Guillermo del Toro's Pinocchio Puts A Dark Twist On The Classic Disney Tale

It’s a totally different version.

More than 80 years ago, Disney’s animated feature Pinocchio won an Oscar for Best Animated Feature. Now it looks like the story of a puppet who wants nothing more than to be a real, human boy is getting a second chance at winning an Academy Award, but with a bit of a twist this time around. Guillermo del Toro’s Pinocchio is almost nothing like the Disney movie we all remember, and you’re going to want to watch it to see exactly how different. Here’s everything you need to know

Guillermo del Toro’s Pinocchio puts a dark twist on an old tale.

The Adventures of Pinocchio was a book written by Carlo Lorenzini under the pen name Carlo Collodi in 1881 in serial form before being turned into a children’s book. There have been several versions of the story of a puppetmaker named Geppetto who creates a puppet named Pinocchio in the hopes of turning that puppet into his son, including a live-action version from Disney featuring Tom Hanks as Geppetto in 2022. No other versions can really compare to Guillermo del Toro’s Pinocchio, however.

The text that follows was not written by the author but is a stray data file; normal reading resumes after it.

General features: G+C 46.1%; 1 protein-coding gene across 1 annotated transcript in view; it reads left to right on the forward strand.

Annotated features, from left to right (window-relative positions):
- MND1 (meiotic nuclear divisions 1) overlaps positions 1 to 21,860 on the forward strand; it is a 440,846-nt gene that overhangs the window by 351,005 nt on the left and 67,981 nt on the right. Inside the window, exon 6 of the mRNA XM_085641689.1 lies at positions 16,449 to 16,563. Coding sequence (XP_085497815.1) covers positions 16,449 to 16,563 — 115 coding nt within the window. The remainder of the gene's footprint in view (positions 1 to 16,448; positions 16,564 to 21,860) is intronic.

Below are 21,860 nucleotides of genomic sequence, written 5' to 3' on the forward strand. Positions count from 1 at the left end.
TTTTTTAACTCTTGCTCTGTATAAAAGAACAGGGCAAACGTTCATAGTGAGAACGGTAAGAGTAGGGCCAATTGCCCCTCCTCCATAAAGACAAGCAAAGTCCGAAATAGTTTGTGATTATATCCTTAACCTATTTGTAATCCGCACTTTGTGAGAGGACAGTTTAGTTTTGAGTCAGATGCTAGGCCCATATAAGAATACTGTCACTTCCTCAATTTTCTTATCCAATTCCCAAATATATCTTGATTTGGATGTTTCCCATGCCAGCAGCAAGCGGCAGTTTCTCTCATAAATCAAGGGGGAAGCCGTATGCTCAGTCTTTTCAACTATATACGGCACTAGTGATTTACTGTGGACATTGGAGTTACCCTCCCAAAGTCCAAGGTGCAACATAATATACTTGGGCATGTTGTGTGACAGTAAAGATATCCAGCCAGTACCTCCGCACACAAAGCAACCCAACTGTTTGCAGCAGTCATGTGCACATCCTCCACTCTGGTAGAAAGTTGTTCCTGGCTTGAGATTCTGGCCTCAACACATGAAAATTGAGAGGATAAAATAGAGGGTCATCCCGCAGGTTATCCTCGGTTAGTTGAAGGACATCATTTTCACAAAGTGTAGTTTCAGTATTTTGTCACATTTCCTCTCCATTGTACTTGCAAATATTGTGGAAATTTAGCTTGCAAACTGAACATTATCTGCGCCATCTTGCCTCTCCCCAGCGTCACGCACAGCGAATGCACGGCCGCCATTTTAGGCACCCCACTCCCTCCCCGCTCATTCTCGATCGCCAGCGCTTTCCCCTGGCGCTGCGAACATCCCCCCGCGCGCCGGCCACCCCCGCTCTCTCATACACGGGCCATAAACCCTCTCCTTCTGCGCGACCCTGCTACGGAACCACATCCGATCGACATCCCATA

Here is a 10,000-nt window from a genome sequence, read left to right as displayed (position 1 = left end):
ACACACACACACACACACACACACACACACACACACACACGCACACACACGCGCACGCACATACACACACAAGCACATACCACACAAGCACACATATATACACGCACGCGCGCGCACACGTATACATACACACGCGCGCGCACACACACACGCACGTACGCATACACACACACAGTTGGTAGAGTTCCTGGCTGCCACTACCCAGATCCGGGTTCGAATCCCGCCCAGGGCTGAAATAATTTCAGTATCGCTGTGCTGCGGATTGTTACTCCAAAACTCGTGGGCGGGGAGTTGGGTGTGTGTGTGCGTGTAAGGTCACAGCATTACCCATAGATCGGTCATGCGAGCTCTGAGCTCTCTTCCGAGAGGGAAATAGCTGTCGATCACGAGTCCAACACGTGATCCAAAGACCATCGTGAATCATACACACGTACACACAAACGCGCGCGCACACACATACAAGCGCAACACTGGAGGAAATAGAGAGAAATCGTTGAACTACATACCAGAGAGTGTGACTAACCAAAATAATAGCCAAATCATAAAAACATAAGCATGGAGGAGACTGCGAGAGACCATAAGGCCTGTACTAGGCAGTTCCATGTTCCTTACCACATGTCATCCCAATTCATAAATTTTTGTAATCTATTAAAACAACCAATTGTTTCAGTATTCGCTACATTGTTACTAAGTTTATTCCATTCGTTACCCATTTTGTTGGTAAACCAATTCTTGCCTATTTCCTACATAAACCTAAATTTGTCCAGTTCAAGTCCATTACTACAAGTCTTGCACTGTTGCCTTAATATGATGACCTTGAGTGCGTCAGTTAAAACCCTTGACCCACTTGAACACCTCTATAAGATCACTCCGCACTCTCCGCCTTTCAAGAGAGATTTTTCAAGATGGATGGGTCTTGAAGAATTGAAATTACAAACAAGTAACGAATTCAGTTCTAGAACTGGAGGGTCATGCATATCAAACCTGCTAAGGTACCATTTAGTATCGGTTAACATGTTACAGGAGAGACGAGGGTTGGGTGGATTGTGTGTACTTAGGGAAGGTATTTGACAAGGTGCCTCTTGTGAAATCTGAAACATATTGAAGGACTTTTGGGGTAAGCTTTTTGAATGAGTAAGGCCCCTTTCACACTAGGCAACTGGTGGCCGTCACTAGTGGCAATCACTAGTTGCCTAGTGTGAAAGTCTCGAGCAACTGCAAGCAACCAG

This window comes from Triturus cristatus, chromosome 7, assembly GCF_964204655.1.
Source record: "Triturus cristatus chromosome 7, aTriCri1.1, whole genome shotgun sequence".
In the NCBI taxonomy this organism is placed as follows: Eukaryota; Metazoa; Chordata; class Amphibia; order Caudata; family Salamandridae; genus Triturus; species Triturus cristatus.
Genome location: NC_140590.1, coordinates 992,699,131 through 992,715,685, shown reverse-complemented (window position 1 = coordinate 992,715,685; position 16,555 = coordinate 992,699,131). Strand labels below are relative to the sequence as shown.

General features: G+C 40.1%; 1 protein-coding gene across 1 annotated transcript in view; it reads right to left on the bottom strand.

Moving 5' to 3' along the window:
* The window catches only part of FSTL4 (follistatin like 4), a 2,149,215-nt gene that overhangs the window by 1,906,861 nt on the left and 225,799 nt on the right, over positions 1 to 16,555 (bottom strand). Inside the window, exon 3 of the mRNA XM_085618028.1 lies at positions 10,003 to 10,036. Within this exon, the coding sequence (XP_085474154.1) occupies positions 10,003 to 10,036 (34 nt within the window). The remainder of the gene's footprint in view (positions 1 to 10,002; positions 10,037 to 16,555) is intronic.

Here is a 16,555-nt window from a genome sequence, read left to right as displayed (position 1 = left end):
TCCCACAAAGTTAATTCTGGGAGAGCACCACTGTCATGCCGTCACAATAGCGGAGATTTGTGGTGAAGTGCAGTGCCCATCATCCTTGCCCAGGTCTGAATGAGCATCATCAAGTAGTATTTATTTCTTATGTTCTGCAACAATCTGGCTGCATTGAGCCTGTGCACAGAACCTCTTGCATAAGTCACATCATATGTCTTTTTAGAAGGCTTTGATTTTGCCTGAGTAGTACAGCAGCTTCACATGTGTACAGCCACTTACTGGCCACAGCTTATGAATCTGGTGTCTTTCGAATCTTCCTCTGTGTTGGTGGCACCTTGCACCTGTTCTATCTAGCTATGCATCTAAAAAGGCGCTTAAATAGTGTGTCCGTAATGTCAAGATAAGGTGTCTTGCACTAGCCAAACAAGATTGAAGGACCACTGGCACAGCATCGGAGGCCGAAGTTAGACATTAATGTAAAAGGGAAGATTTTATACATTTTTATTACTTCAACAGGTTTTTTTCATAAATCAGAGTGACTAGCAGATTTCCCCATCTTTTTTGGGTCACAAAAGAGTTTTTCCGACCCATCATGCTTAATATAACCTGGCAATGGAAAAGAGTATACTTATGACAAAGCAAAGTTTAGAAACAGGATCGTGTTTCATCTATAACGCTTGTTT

The stop-motion movie from 2022 is darker, seeing Geppetto (David Bradley) and puppet/boy Pinocchio (Gregory Mann) struggling to find their place in fascist Italy, even coming up against Mussolini (Tom Kenney) and even Count Vulpe (Christoph Waltz) as they try to find their place in the world. This version does have a cricket (Ewan McGregor) narrating the story, as well as other big names lending their voices to the tale like Tilda Swinton, Cate Blanchett, and Finn Wolfhard.

Where can you watch Guillermo del Toro’s Pinocchio?

If you want to see Geppetto and Pinocchio finding their way through fascist Italy in Guillermo del Toro’s Pinocchio, you can stream it on Netflix.

Guillermo del Toro’s Pinocchio is not meant for kids.

Guillermo del Toro did not create this darker version of Pinocchio, where fans are introduced to Geppetto’s doomed real son Carlo before he dies, to be consumed by children. “We made it about many things, like failed paternity, imperfect fathers, imperfect sons, and, like I said, no need for change, and disobedience in a fascist environment, which makes totalitarianism pose a real risk for Pinocchio,” del Toro told Fatherly. “It is deeper about what it is to be human and what it is to be alive. If you're alive in a real boy, then you will die. It examines the boundaries of life and death, things that have not been examined in any of the iterations that I know.”

What is Guillermo del Toro’s Pinocchio rated?

This movie is rated PG, and much like other movies from the award-winning director, is absolutely worth a watch.